Saudi Arabia’s youngest gymnast vows that she ‘will win Olympic gold’ one day

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Saudi Arabia's youngest gymnast Aya Shata. (AN photo)
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Saudi Arabia's youngest gymnast Aya Shata. (AN photo)
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Saudi Arabia's youngest gymnast Aya Shata. (AN photo)
Updated 17 March 2018
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Saudi Arabia’s youngest gymnast vows that she ‘will win Olympic gold’ one day

JEDDAH: When Aya Shata was 5, she told her mother she would grow up to become an Olympic champion.
Now, two years later, Saudi Arabia’s youngest gymnast is on her way to realizing her dream. And her mother, Dr. Dania Bogari, said she “will go to the ends of the earth to make that happen.”
Shata was born and raised in Jeddah and attends Jeddah Knowledge School.
The young gymnast started practicing gymnastics by herself at the age of 2, and would enrol in camps whenever she traveled.
Shata is enthusiastic about other sports, too, and has taken classes in ballet, football and basketball. She has an orange belt in karate.
Aya has several certificates from the Dynamic Code Center sports club in Jeddah, which has congratulated her on her gymnastic achievements.
Her mother said that Aya’s older brother Alwaleed had been her inspiration. “They are three years apart, and he showed her the world of sports when she first opened her eyes,” said Bogari.
“I want to go to the Olympics when I grow up, win gold medals and represent Saudi Arabia,” the young gymnast told Arab News.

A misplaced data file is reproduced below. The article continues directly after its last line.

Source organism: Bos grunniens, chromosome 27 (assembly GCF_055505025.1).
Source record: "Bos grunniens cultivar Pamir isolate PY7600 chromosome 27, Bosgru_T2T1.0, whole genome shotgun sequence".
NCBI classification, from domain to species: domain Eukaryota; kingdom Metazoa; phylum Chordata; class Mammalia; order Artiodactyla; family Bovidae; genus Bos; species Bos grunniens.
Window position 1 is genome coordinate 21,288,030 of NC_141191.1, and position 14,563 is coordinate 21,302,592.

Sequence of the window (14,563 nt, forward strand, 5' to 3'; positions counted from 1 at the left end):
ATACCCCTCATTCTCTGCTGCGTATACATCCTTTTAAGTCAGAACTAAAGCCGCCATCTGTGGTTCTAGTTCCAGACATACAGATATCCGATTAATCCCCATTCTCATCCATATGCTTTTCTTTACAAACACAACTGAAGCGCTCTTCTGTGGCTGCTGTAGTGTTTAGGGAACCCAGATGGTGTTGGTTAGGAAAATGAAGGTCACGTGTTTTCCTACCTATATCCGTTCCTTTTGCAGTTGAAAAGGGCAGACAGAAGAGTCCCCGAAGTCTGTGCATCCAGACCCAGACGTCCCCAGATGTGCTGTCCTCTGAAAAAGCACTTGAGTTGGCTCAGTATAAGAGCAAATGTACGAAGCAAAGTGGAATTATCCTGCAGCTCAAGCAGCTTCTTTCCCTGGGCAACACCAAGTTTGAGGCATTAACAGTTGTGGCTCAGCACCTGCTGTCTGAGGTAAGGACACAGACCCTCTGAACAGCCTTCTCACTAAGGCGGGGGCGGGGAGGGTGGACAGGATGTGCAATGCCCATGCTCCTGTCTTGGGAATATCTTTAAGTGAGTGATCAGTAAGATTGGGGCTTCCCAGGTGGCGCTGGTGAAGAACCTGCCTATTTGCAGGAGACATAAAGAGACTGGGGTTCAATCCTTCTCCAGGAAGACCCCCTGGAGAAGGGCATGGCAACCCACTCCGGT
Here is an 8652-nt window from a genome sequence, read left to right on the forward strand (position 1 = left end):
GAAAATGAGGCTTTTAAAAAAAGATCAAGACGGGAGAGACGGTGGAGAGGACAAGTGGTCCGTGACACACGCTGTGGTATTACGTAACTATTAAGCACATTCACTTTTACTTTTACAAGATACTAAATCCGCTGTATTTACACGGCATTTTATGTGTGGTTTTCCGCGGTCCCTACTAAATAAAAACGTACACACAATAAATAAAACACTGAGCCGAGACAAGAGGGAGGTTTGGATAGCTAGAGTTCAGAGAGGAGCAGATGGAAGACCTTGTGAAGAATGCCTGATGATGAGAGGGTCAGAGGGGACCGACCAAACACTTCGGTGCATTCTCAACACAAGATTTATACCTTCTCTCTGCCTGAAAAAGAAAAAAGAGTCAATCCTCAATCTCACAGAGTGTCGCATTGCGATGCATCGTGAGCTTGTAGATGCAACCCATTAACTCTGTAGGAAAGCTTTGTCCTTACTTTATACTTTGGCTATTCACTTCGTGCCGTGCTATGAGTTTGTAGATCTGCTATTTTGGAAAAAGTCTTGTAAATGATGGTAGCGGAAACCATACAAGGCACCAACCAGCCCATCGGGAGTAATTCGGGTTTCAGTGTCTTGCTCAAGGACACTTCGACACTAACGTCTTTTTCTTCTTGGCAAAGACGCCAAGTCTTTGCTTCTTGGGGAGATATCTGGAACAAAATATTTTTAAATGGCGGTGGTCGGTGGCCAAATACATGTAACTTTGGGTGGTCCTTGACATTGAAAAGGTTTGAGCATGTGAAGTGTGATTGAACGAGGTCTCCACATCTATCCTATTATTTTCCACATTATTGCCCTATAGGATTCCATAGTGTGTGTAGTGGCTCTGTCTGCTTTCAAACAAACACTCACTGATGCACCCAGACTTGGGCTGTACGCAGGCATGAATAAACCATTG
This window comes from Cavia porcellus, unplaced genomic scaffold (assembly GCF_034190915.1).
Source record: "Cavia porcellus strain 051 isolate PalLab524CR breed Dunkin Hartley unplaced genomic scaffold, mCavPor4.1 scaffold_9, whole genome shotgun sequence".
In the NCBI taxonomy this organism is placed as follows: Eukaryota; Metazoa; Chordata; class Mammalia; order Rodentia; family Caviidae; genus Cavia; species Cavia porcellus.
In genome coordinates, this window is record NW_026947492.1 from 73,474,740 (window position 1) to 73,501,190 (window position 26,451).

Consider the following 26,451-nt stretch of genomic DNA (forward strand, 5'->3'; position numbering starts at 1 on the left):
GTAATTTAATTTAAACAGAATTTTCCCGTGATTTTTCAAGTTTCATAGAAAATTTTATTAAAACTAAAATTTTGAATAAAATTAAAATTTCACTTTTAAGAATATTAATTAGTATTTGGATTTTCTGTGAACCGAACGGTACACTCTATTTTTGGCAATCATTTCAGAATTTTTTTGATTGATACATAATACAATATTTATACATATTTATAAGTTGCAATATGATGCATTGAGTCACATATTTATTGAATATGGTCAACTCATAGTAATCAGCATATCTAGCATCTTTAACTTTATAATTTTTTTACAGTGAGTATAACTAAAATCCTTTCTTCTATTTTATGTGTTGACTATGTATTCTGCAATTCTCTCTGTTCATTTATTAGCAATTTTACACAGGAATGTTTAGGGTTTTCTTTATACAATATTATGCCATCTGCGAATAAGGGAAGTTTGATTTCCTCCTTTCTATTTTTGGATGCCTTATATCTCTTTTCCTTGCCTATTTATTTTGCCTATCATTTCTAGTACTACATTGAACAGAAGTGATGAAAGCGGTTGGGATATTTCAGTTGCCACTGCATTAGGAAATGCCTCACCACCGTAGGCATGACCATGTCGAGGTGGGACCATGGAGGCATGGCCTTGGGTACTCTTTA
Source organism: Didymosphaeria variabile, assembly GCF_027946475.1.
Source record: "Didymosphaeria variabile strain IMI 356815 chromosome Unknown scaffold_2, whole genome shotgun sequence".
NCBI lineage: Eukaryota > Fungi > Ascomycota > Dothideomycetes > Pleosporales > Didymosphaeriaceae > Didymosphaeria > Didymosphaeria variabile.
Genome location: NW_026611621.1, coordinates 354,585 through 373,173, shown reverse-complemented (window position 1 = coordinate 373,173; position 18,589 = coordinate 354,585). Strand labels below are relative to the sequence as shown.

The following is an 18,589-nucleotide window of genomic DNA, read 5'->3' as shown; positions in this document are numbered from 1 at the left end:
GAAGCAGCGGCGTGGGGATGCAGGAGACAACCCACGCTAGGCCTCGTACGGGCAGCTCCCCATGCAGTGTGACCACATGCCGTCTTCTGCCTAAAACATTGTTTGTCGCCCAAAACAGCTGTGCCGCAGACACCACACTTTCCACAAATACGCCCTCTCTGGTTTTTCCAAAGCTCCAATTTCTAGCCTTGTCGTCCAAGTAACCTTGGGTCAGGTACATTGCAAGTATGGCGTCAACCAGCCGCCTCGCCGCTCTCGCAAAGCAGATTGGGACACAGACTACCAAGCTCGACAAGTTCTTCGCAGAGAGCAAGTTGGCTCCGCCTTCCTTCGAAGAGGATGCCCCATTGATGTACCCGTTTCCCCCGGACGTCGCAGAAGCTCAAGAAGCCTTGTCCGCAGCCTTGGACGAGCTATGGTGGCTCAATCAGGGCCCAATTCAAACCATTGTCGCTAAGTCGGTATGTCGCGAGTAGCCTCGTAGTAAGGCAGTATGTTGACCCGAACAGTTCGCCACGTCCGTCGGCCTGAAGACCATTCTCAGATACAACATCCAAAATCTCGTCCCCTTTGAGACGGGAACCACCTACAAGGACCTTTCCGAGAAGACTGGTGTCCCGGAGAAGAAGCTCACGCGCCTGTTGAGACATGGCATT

She took part in many gymnastic competitions, including Spartan Arabia in January 2017.
“Even when Aya was 2, I noticed that she was different from other children,” her mother said. “She was very determined. She was passionate about gymnastics. Other kids were not — they used to cry. I felt like their mothers were pushing them into it.
“Aya is different, she loves to go and actually asks me to take her to gymnastics,” she said.
Bogari said her daughter’s determination made gender roles and age limitations meaningless.
“She was the only girl in the soccer team. It was weird for the boys, but she did well. Even in basketball, she was the youngest and the coaches wanted to put her in the younger group, but she proved she can play with the older children.”
The young gymnast cares deeply about the environment and has created a scrapbook that highlights types of pollution and their risks.
“Aside from sports, Aya is very creative,” her mother said.
Bogari urged Saudi schools to foster talent and pointed to the UAE’s “Youth Ambassador Program” as an example of talented young people being trained as future national representatives.
“Aya is so proud to be Saudi — she loves her country, and wants to represent it and show that anything others can do, we can, too.
“I hope Aya finds all the support she needs to pursue her dream as a Saudi Olympic champion. As Crown Prince Mohammed bin Salman said: ‘The success of the nation depends on the youth.”